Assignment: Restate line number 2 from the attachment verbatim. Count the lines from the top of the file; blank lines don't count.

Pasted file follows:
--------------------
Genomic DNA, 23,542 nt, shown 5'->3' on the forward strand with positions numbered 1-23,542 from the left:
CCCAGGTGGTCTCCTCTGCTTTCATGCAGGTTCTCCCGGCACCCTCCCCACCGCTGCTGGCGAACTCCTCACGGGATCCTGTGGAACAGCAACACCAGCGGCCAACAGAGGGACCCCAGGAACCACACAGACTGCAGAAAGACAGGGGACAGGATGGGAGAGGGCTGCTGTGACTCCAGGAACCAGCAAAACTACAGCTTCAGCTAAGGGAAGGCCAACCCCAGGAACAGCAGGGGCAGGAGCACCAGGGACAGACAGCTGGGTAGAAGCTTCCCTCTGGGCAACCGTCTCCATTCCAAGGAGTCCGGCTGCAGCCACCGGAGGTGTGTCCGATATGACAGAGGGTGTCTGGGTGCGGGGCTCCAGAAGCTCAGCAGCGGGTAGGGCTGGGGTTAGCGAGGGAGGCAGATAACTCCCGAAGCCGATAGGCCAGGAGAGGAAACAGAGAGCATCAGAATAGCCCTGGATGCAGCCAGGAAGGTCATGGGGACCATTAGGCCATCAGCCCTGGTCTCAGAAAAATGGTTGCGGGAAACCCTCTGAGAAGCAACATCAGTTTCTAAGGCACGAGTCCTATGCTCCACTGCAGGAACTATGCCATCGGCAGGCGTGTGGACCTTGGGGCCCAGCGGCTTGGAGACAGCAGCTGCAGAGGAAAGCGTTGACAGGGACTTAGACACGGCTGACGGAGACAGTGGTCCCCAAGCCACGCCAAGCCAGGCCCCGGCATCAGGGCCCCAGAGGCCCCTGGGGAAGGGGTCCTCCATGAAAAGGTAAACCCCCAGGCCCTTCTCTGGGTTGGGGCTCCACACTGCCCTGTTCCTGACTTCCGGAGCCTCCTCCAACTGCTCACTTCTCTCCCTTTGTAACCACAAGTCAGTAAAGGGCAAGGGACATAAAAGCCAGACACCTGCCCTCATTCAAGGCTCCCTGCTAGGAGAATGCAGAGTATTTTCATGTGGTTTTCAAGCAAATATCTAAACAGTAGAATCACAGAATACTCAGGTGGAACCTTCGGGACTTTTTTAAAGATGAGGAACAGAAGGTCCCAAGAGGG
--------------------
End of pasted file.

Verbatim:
CCCAGGTGGTCTCCTCTGCTTTCATGCAGGTTCTCCCGGCACCCTCCCCACCGCTGCTGGCGAACTCCTCACGGGATCCTGTGGAACAGCAACACCAGCGGCCAACAGAGGGACCCCAGGAACCACACAGACTGCAGAAAGACAGGGGACAGGATGGGAGAGGGCTGCTGTGACTCCAGGAACCAGCAAAACTACAGCTTCAGCTAAGGGAAGGCCAACCCCAGGAACAGCAGGGGCAGGAGCACCAGGGACAGACAGCTGGGTAGAAGCTTCCCTCTGGGCAACCGTCTCCATTCCAAGGAGTCCGGCTGCAGCCACCGGAGGTGTGTCCGATATGACAGAGGGTGTCTGGGTGCGGGGCTCCAGAAGCTCAGCAGCGGGTAGGGCTGGGGTTAGCGAGGGAGGCAGATAACTCCCGAAGCCGATAGGCCAGGAGAGGAAACAGAGAGCATCAGAATAGCCCTGGATGCAGCCAGGAAGGTCATGGGGACCATTAGGCCATCAGCCCTGGTCTCAGAAAAATGGTTGCGGGAAACCCTCTGAGAAGCAACATCAGTTTCTAAGGCACGAGTCCTATGCTCCACTGCAGGAACTATGCCATCGGCAGGCGTGTGGACCTTGGGGCCCAGCGGCTTGGAGACAGCAGCTGCAGAGGAAAGCGTTGACAGGGACTTAGACACGGCTGACGGAGACAGTGGTCCCCAAGCCACGCCAAGCCAGGCCCCGGCATCAGGGCCCCAGAGGCCCCTGGGGAAGGGGTCCTCCATGAAAAGGTAAACCCCCAGGCCCTTCTCTGGGTTGGGGCTCCACACTGCCCTGTTCCTGACTTCCGGAGCCTCCTCCAACTGCTCACTTCTCTCCCTTTGTAACCACAAGTCAGTAAAGGGCAAGGGACATAAAAGCCAGACACCTGCCCTCATTCAAGGCTCCCTGCTAGGAGAATGCAGAGTATTTTCATGTGGTTTTCAAGCAAATATCTAAACAGTAGAATCACAGAATACTCAGGTGGAACCTTCGGGACTTTTTTAAAGATGAGGAACAGAAGGTCCCAAGAGGG